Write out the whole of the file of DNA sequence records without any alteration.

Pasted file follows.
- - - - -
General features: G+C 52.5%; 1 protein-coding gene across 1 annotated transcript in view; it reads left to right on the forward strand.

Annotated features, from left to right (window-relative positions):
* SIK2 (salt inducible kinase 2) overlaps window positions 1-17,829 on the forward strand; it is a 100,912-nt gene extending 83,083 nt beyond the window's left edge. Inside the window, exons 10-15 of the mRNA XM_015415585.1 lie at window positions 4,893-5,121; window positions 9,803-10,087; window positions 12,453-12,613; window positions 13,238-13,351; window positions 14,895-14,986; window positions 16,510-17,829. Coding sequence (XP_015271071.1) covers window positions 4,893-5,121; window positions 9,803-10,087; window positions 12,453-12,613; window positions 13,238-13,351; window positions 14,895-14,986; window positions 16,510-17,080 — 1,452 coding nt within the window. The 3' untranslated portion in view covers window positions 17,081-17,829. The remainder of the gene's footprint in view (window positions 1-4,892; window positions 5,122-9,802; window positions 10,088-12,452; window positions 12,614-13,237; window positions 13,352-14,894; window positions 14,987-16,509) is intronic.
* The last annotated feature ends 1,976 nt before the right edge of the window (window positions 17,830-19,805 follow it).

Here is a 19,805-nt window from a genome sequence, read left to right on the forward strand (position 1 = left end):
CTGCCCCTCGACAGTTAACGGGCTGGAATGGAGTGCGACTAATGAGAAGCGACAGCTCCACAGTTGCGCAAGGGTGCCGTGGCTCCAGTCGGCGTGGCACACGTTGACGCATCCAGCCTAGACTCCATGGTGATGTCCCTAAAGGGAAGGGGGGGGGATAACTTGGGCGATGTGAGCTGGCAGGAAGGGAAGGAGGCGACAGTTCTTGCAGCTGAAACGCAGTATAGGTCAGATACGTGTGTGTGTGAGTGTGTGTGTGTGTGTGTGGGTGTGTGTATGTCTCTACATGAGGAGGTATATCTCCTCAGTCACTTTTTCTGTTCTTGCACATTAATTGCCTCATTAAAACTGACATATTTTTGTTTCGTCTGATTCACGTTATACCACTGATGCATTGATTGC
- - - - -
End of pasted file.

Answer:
General features: G+C 52.5%; 1 protein-coding gene across 1 annotated transcript in view; it reads left to right on the forward strand.

Annotated features, from left to right (window-relative positions):
* SIK2 (salt inducible kinase 2) overlaps window positions 1-17,829 on the forward strand; it is a 100,912-nt gene extending 83,083 nt beyond the window's left edge. Inside the window, exons 10-15 of the mRNA XM_015415585.1 lie at window positions 4,893-5,121; window positions 9,803-10,087; window positions 12,453-12,613; window positions 13,238-13,351; window positions 14,895-14,986; window positions 16,510-17,829. Coding sequence (XP_015271071.1) covers window positions 4,893-5,121; window positions 9,803-10,087; window positions 12,453-12,613; window positions 13,238-13,351; window positions 14,895-14,986; window positions 16,510-17,080 — 1,452 coding nt within the window. The 3' untranslated portion in view covers window positions 17,081-17,829. The remainder of the gene's footprint in view (window positions 1-4,892; window positions 5,122-9,802; window positions 10,088-12,452; window positions 12,614-13,237; window positions 13,352-14,894; window positions 14,987-16,509) is intronic.
* The last annotated feature ends 1,976 nt before the right edge of the window (window positions 17,830-19,805 follow it).

Here is a 19,805-nt window from a genome sequence, read left to right on the forward strand (position 1 = left end):
CTGCCCCTCGACAGTTAACGGGCTGGAATGGAGTGCGACTAATGAGAAGCGACAGCTCCACAGTTGCGCAAGGGTGCCGTGGCTCCAGTCGGCGTGGCACACGTTGACGCATCCAGCCTAGACTCCATGGTGATGTCCCTAAAGGGAAGGGGGGGGGATAACTTGGGCGATGTGAGCTGGCAGGAAGGGAAGGAGGCGACAGTTCTTGCAGCTGAAACGCAGTATAGGTCAGATACGTGTGTGTGTGAGTGTGTGTGTGTGTGTGTGGGTGTGTGTATGTCTCTACATGAGGAGGTATATCTCCTCAGTCACTTTTTCTGTTCTTGCACATTAATTGCCTCATTAAAACTGACATATTTTTGTTTCGTCTGATTCACGTTATACCACTGATGCATTGATTGC